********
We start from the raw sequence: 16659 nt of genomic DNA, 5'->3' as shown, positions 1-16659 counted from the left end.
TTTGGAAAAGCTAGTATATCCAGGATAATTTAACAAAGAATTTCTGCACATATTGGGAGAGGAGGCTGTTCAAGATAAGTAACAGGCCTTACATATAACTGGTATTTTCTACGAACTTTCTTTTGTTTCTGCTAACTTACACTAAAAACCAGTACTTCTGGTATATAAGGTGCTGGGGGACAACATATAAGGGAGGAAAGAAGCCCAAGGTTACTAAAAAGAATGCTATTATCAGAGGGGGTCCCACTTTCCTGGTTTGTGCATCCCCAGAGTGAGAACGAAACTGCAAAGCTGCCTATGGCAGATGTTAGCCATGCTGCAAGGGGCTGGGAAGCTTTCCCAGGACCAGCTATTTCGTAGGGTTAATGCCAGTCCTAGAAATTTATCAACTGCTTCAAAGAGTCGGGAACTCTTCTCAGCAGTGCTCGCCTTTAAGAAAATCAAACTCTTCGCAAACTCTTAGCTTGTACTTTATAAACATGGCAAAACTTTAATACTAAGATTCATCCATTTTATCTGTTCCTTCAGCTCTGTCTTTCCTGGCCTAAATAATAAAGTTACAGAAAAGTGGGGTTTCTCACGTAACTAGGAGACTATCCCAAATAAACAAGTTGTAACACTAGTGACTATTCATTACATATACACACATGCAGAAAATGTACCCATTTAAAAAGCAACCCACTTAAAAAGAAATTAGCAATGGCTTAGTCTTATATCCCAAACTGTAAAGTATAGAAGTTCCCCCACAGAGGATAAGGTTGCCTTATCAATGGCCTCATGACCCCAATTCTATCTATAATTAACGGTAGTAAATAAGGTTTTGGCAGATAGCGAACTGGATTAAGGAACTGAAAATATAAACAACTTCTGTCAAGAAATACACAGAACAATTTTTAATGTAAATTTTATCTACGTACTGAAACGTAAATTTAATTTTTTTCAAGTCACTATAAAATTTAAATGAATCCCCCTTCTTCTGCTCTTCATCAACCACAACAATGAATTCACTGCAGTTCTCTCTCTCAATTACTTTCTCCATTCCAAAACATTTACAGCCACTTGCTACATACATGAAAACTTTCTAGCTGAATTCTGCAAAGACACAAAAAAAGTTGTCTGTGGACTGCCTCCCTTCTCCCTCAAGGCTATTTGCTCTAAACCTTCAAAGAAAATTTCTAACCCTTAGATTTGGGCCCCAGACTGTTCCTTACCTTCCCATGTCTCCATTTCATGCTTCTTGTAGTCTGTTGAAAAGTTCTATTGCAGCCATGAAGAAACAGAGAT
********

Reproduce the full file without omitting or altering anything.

We start from the raw sequence: 16659 nt of genomic DNA, 5'->3' as shown, positions 1-16659 counted from the left end.
TTTGGAAAAGCTAGTATATCCAGGATAATTTAACAAAGAATTTCTGCACATATTGGGAGAGGAGGCTGTTCAAGATAAGTAACAGGCCTTACATATAACTGGTATTTTCTACGAACTTTCTTTTGTTTCTGCTAACTTACACTAAAAACCAGTACTTCTGGTATATAAGGTGCTGGGGGACAACATATAAGGGAGGAAAGAAGCCCAAGGTTACTAAAAAGAATGCTATTATCAGAGGGGGTCCCACTTTCCTGGTTTGTGCATCCCCAGAGTGAGAACGAAACTGCAAAGCTGCCTATGGCAGATGTTAGCCATGCTGCAAGGGGCTGGGAAGCTTTCCCAGGACCAGCTATTTCGTAGGGTTAATGCCAGTCCTAGAAATTTATCAACTGCTTCAAAGAGTCGGGAACTCTTCTCAGCAGTGCTCGCCTTTAAGAAAATCAAACTCTTCGCAAACTCTTAGCTTGTACTTTATAAACATGGCAAAACTTTAATACTAAGATTCATCCATTTTATCTGTTCCTTCAGCTCTGTCTTTCCTGGCCTAAATAATAAAGTTACAGAAAAGTGGGGTTTCTCACGTAACTAGGAGACTATCCCAAATAAACAAGTTGTAACACTAGTGACTATTCATTACATATACACACATGCAGAAAATGTACCCATTTAAAAAGCAACCCACTTAAAAAGAAATTAGCAATGGCTTAGTCTTATATCCCAAACTGTAAAGTATAGAAGTTCCCCCACAGAGGATAAGGTTGCCTTATCAATGGCCTCATGACCCCAATTCTATCTATAATTAACGGTAGTAAATAAGGTTTTGGCAGATAGCGAACTGGATTAAGGAACTGAAAATATAAACAACTTCTGTCAAGAAATACACAGAACAATTTTTAATGTAAATTTTATCTACGTACTGAAACGTAAATTTAATTTTTTTCAAGTCACTATAAAATTTAAATGAATCCCCCTTCTTCTGCTCTTCATCAACCACAACAATGAATTCACTGCAGTTCTCTCTCTCAATTACTTTCTCCATTCCAAAACATTTACAGCCACTTGCTACATACATGAAAACTTTCTAGCTGAATTCTGCAAAGACACAAAAAAAGTTGTCTGTGGACTGCCTCCCTTCTCCCTCAAGGCTATTTGCTCTAAACCTTCAAAGAAAATTTCTAACCCTTAGATTTGGGCCCCAGACTGTTCCTTACCTTCCCATGTCTCCATTTCATGCTTCTTGTAGTCTGTTGAAAAGTTCTATTGCAGCCATGAAGAAACAGAGAT